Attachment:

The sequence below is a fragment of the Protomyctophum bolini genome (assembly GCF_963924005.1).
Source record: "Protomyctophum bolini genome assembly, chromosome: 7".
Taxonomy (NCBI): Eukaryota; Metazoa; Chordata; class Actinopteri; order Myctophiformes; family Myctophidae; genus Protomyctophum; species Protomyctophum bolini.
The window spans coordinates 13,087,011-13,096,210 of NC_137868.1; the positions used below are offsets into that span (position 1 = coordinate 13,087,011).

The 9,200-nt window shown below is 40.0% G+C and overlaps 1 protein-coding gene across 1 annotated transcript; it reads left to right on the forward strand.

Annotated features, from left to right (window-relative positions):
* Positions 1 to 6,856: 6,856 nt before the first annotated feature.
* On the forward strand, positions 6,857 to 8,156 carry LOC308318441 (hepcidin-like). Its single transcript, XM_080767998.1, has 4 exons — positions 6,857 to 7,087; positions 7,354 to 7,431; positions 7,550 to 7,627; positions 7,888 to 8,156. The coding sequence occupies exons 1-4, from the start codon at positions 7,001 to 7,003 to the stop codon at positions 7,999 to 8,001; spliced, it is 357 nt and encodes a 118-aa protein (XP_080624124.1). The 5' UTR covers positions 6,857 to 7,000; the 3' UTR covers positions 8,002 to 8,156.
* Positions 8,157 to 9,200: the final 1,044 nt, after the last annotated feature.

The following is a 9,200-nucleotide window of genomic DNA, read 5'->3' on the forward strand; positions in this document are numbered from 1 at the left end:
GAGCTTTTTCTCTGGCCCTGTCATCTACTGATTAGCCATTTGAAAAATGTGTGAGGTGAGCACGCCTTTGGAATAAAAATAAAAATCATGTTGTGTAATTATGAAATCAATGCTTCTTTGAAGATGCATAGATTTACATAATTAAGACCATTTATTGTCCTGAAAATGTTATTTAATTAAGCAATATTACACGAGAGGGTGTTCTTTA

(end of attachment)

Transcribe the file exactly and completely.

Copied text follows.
The sequence below is a fragment of the Protomyctophum bolini genome (assembly GCF_963924005.1).
Source record: "Protomyctophum bolini genome assembly, chromosome: 7".
Taxonomy (NCBI): Eukaryota; Metazoa; Chordata; class Actinopteri; order Myctophiformes; family Myctophidae; genus Protomyctophum; species Protomyctophum bolini.
The window spans coordinates 13,087,011-13,096,210 of NC_137868.1; the positions used below are offsets into that span (position 1 = coordinate 13,087,011).

The 9,200-nt window shown below is 40.0% G+C and overlaps 1 protein-coding gene across 1 annotated transcript; it reads left to right on the forward strand.

Annotated features, from left to right (window-relative positions):
* Positions 1 to 6,856: 6,856 nt before the first annotated feature.
* On the forward strand, positions 6,857 to 8,156 carry LOC308318441 (hepcidin-like). Its single transcript, XM_080767998.1, has 4 exons — positions 6,857 to 7,087; positions 7,354 to 7,431; positions 7,550 to 7,627; positions 7,888 to 8,156. The coding sequence occupies exons 1-4, from the start codon at positions 7,001 to 7,003 to the stop codon at positions 7,999 to 8,001; spliced, it is 357 nt and encodes a 118-aa protein (XP_080624124.1). The 5' UTR covers positions 6,857 to 7,000; the 3' UTR covers positions 8,002 to 8,156.
* Positions 8,157 to 9,200: the final 1,044 nt, after the last annotated feature.

The following is a 9,200-nucleotide window of genomic DNA, read 5'->3' on the forward strand; positions in this document are numbered from 1 at the left end:
GAGCTTTTTCTCTGGCCCTGTCATCTACTGATTAGCCATTTGAAAAATGTGTGAGGTGAGCACGCCTTTGGAATAAAAATAAAAATCATGTTGTGTAATTATGAAATCAATGCTTCTTTGAAGATGCATAGATTTACATAATTAAGACCATTTATTGTCCTGAAAATGTTATTTAATTAAGCAATATTACACGAGAGGGTGTTCTTTA